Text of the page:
This month I will discuss the steps that lead to a successful career transition or career transformation after age 50. By career transition, I mean a next step that has much in common with the career path you have already followed. By career transformation, I mean a major departure from the path you have been following most of your career.
Last month’s blog began with nine career alternatives at crossroads after age 50. Click this link to read the descriptions of these nine options, with corresponding financial implications and degree of difficulty for each.
I have observed and guided hundreds of transitions and transformations in my 29 years as a career coach. When my clients arrived at a career crossroads between ages 50 and 60, most have chosen a career transition.
Prior to age 60, we are still in our peak earning years. We have gained considerable expertise, built a compelling resume, and have income demands that fit with continuing on a familiar path a while longer. Additionally, we can tap our many connections and are a strong job candidate when we choose to continue in the same, or similar, field of work.
Path to a Successful Career Transition
To get started, I suggest you employ the Ronnie Brooks method. Brooks is one of the founders of the Wilder Foundation’s Shannon Institute, and has taught this method for many years. The graphic above is my interpretation of her model. You’ll need to build a platform leading to your preferred future from the bottom up. Brooks suggests that you imagine a steadily growing platform of mattresses you toss down from above.
To get to your preferred career transition destination on the right, you need to lay down a collection of platforms, or steps, to help get you there successfully. If you are currently employed, you will need to build your transition base from the bottom up with whatever spare time and energy you have for this task.
With each of the seven steps you will be building a foundation that leads to your exit and a new start as you create this transition bridge. While this process might seem laborious and time consuming, it will make your transition more methodical and less risky. Even with just a few mattresses tossed down, a safer transition becomes much more likely.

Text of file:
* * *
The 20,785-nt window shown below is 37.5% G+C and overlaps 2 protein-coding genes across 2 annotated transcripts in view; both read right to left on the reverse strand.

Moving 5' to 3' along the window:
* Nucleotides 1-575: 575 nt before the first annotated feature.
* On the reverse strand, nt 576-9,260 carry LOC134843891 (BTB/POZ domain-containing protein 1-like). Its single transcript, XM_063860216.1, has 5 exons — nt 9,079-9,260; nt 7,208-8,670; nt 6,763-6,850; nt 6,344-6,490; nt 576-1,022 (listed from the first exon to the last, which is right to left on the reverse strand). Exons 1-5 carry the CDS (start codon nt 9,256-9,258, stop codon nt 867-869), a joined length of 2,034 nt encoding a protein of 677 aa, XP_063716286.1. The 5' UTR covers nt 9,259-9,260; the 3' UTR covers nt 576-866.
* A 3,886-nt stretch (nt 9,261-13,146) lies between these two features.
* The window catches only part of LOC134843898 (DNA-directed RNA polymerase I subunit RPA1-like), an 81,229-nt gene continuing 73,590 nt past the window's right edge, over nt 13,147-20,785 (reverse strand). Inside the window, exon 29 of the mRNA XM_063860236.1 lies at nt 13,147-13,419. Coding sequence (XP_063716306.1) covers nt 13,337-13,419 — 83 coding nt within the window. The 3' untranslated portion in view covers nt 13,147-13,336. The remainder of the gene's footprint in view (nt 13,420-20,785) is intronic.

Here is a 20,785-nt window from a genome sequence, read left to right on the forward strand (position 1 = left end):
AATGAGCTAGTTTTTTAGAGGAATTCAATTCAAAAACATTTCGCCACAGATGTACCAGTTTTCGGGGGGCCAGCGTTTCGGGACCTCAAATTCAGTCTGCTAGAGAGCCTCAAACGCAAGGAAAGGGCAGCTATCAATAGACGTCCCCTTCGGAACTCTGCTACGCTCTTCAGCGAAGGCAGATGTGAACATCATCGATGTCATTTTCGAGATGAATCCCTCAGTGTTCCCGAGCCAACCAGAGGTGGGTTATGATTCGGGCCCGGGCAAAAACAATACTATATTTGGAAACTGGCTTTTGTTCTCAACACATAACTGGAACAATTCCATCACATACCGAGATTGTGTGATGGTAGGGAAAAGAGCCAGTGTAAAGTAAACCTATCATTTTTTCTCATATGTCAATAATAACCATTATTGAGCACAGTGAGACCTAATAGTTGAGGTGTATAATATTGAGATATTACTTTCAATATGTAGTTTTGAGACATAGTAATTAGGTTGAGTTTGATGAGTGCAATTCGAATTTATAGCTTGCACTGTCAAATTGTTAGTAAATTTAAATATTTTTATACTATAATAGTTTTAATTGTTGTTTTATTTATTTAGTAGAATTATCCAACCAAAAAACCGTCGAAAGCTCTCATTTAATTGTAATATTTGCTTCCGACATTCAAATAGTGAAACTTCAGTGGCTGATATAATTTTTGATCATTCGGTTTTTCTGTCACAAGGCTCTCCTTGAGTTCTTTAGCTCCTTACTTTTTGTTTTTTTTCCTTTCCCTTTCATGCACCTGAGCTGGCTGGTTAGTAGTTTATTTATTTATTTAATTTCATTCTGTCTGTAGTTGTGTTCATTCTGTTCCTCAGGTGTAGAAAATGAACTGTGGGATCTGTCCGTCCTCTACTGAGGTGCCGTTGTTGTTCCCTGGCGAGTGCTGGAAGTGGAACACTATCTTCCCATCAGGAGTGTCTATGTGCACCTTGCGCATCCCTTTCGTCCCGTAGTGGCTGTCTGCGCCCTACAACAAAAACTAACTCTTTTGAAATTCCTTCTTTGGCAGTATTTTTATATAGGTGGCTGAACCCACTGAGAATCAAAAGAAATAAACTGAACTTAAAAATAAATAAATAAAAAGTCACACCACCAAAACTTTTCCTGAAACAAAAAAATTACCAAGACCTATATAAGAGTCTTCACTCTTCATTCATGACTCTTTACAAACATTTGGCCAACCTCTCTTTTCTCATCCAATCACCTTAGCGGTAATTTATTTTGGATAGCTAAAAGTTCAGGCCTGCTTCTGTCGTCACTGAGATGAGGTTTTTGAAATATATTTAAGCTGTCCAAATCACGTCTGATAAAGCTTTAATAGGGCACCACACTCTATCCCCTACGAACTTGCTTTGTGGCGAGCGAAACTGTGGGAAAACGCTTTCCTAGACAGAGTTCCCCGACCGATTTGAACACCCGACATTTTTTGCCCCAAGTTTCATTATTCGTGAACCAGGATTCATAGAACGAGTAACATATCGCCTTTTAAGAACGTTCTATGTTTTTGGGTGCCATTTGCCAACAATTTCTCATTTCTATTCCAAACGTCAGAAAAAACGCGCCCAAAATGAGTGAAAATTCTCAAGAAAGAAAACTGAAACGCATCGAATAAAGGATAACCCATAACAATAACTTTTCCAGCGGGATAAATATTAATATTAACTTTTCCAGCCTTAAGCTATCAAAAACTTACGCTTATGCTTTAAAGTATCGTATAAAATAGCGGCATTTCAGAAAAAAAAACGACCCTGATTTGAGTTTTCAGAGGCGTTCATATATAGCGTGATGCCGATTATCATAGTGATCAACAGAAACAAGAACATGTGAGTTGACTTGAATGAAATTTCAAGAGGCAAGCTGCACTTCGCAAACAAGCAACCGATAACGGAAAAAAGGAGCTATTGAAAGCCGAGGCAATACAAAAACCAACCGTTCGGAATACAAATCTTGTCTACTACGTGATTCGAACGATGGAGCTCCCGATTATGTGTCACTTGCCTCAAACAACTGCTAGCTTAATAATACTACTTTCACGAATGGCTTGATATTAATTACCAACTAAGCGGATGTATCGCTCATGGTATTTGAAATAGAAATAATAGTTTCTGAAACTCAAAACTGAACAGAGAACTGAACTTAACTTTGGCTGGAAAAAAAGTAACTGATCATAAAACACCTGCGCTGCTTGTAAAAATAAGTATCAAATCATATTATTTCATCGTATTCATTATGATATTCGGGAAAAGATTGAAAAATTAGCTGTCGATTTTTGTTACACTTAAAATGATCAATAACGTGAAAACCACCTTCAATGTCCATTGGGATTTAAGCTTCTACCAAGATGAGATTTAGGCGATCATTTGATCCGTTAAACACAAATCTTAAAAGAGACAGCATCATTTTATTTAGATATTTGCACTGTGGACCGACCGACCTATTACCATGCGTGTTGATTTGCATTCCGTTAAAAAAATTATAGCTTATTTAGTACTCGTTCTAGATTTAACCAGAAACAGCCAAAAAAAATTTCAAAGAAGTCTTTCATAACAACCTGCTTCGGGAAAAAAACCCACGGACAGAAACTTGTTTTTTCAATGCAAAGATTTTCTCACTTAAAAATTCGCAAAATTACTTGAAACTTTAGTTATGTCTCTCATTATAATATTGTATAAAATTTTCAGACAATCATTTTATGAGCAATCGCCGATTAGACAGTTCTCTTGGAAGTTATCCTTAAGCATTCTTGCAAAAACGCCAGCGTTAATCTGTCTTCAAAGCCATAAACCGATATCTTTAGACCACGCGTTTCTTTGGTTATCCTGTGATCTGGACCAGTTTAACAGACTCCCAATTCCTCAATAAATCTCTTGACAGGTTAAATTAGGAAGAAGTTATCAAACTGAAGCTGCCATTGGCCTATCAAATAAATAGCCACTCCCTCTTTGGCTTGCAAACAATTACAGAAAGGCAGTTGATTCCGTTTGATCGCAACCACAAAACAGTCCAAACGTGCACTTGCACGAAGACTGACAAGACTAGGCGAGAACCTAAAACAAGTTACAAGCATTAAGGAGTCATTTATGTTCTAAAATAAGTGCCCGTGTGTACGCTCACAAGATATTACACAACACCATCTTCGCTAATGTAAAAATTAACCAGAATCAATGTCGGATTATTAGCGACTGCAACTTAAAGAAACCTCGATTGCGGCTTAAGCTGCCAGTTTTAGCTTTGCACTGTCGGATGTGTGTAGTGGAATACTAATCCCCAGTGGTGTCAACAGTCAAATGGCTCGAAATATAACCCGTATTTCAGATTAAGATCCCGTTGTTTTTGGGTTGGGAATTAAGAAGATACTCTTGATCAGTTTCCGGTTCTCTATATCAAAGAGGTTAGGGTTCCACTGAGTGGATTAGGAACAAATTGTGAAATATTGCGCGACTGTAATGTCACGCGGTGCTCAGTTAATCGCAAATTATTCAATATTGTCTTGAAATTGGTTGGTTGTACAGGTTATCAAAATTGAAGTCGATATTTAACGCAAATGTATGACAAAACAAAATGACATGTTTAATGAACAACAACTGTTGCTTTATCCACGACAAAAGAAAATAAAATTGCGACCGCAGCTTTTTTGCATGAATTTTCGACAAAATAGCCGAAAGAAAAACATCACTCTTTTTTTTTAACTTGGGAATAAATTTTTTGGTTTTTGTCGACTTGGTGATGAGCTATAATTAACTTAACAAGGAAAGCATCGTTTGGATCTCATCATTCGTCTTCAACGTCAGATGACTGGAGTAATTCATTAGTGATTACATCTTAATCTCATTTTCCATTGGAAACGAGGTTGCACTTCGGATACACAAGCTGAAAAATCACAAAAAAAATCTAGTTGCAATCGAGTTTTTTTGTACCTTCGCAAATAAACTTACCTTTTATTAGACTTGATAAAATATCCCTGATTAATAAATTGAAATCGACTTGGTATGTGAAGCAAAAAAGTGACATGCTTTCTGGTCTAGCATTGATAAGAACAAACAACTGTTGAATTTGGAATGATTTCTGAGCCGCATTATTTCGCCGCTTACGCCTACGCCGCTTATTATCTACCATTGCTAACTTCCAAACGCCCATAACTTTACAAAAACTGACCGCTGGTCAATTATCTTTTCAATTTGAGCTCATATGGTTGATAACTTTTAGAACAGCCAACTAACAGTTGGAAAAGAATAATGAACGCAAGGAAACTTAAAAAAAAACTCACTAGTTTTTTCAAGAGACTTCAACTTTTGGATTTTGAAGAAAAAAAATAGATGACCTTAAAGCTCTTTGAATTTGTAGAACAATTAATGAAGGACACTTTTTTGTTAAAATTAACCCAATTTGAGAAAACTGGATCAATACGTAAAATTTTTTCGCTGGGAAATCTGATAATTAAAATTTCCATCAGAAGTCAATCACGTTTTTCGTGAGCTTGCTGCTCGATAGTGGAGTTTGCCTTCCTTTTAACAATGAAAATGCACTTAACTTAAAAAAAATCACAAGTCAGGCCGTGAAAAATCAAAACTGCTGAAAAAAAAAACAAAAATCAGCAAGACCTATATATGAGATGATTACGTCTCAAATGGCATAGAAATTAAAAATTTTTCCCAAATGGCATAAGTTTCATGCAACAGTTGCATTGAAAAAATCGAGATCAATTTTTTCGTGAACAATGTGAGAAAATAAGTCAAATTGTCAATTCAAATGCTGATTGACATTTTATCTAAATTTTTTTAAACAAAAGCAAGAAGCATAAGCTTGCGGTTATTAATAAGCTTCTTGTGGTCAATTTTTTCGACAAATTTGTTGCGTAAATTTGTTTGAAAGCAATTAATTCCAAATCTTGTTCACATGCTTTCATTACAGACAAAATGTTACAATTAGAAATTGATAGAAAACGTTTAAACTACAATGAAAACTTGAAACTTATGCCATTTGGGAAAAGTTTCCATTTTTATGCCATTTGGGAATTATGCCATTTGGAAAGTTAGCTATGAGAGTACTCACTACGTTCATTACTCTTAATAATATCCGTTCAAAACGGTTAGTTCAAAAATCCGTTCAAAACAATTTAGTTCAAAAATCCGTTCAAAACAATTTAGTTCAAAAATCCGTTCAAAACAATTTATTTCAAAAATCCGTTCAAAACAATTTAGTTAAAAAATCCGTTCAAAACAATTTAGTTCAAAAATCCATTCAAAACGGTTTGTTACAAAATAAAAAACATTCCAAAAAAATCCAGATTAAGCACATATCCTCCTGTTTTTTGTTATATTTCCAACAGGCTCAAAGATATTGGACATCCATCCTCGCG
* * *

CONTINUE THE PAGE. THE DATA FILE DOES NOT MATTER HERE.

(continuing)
If you are already in a career transition, or decide to take the leap from your job before securing another one, imagine yourself at, or near, the bottom of this model. You will be building steps in the same order, and this becomes your primary job, building and climbing these steps until you have successfully arrived at your career transition.
In future blogs I will share career crossroads stories which demonstrate various ways these seven platforms can take shape. If you have experienced a career transition, these seven levels will be familiar. What is less familiar is how to create a bridge to a career transformation.
Path to a Successful Career Transformation
Between ages 60 and 75, career transformation becomes a much more likely focus. At some point in this stage of our life we wonder, “When can I get off this hamster wheel?” This becomes a time to shift away from traditional and familiar work and explore broader possiblities. Eventually in this 60 to 75 age range, most of us will wonder how to narrow, shift, or eliminate our paid work and at the same time broaden our world.
You can see in the illustration above how a career transformation process compares to a career transition process. Step one is the same in both models, employing a self assessment and career audit of your past and current skills, interests, values and fit. Here is a blog to help you with the career audit process: Living Life Forward, Understanding it Backwards
The Strong Interest Inventory assessment is a very helpful tool for naming new possibilities (step 2) that can be researched (step 3) through both the internet and informational interviews. You can purchase a $9.95 version of the Strong Interest Inventory through Self-Directed-Search.com.
The fourth and fifth steps in this process come from the book, Working Identity by Herminia Ibarra. For a detailed description of each of these steps, click to my past blogs: Shifting Connections & the Strength of Weak Ties and Crafting Experiments
After sufficient time spent with experiments and new connections, then it is time to see if the new direction being considered makes sense. If it does, continue moving forward. If it does not, it is time to regroup and return to one of the lower levels of this model.
I have recommended Working Identity to countless clients and friends since it first came out in 2003. Most have told me that after adopting the author’s process, they became bolder risk takers. They also became more action oriented, spending less time “naval gazing,” leading many to successful career transformations, as you will see in my upcoming blogs.
I will offer nine case study blogs over the remainder of this year. These will be stories of the career transitions and transformations after age 50 of clients, friends, family members and myself. I hope you will continue to benefit from these blogs and forward them to others.